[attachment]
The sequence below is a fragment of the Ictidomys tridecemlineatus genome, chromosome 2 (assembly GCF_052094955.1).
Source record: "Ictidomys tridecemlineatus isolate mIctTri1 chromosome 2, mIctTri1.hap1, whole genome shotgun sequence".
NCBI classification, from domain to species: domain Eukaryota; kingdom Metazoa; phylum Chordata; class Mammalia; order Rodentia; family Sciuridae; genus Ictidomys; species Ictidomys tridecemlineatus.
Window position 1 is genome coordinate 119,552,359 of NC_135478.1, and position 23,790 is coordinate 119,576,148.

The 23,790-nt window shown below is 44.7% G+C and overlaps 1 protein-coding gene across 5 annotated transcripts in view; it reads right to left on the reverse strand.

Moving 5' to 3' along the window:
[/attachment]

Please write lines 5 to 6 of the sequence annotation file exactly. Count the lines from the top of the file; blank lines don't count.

The 23,790-nt window shown below is 44.7% G+C and overlaps 1 protein-coding gene across 5 annotated transcripts in view; it reads right to left on the reverse strand.

Moving 5' to 3' along the window: